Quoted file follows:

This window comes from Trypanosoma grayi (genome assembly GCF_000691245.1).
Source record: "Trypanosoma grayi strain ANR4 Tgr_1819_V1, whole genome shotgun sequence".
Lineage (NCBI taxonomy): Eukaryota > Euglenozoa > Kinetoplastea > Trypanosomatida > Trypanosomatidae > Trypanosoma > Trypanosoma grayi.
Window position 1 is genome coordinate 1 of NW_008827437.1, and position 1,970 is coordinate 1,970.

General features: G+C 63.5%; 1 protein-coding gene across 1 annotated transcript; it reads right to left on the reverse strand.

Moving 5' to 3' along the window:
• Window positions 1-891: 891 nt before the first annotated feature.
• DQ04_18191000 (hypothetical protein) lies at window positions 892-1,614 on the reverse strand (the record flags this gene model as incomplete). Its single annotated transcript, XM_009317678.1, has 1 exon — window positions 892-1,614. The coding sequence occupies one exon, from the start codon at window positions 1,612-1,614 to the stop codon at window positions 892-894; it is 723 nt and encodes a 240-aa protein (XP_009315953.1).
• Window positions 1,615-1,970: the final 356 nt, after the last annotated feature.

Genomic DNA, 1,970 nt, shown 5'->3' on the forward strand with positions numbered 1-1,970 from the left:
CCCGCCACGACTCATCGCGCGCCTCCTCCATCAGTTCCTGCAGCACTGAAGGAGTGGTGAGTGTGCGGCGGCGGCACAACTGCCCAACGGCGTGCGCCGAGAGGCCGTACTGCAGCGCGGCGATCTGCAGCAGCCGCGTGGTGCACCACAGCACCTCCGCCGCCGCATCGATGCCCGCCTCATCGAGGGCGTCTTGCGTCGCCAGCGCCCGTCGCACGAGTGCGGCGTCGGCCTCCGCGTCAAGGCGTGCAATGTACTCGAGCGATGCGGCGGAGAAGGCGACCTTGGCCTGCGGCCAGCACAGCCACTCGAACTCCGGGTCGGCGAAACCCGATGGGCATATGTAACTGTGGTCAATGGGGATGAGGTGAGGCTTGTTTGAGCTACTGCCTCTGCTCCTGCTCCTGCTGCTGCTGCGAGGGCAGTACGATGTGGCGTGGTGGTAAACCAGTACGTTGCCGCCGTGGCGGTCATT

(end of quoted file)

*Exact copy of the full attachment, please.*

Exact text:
This window comes from Trypanosoma grayi (genome assembly GCF_000691245.1).
Source record: "Trypanosoma grayi strain ANR4 Tgr_1819_V1, whole genome shotgun sequence".
Lineage (NCBI taxonomy): Eukaryota > Euglenozoa > Kinetoplastea > Trypanosomatida > Trypanosomatidae > Trypanosoma > Trypanosoma grayi.
Window position 1 is genome coordinate 1 of NW_008827437.1, and position 1,970 is coordinate 1,970.

General features: G+C 63.5%; 1 protein-coding gene across 1 annotated transcript; it reads right to left on the reverse strand.

Moving 5' to 3' along the window:
• Window positions 1-891: 891 nt before the first annotated feature.
• DQ04_18191000 (hypothetical protein) lies at window positions 892-1,614 on the reverse strand (the record flags this gene model as incomplete). Its single annotated transcript, XM_009317678.1, has 1 exon — window positions 892-1,614. The coding sequence occupies one exon, from the start codon at window positions 1,612-1,614 to the stop codon at window positions 892-894; it is 723 nt and encodes a 240-aa protein (XP_009315953.1).
• Window positions 1,615-1,970: the final 356 nt, after the last annotated feature.

Genomic DNA, 1,970 nt, shown 5'->3' on the forward strand with positions numbered 1-1,970 from the left:
CCCGCCACGACTCATCGCGCGCCTCCTCCATCAGTTCCTGCAGCACTGAAGGAGTGGTGAGTGTGCGGCGGCGGCACAACTGCCCAACGGCGTGCGCCGAGAGGCCGTACTGCAGCGCGGCGATCTGCAGCAGCCGCGTGGTGCACCACAGCACCTCCGCCGCCGCATCGATGCCCGCCTCATCGAGGGCGTCTTGCGTCGCCAGCGCCCGTCGCACGAGTGCGGCGTCGGCCTCCGCGTCAAGGCGTGCAATGTACTCGAGCGATGCGGCGGAGAAGGCGACCTTGGCCTGCGGCCAGCACAGCCACTCGAACTCCGGGTCGGCGAAACCCGATGGGCATATGTAACTGTGGTCAATGGGGATGAGGTGAGGCTTGTTTGAGCTACTGCCTCTGCTCCTGCTCCTGCTGCTGCTGCGAGGGCAGTACGATGTGGCGTGGTGGTAAACCAGTACGTTGCCGCCGTGGCGGTCATT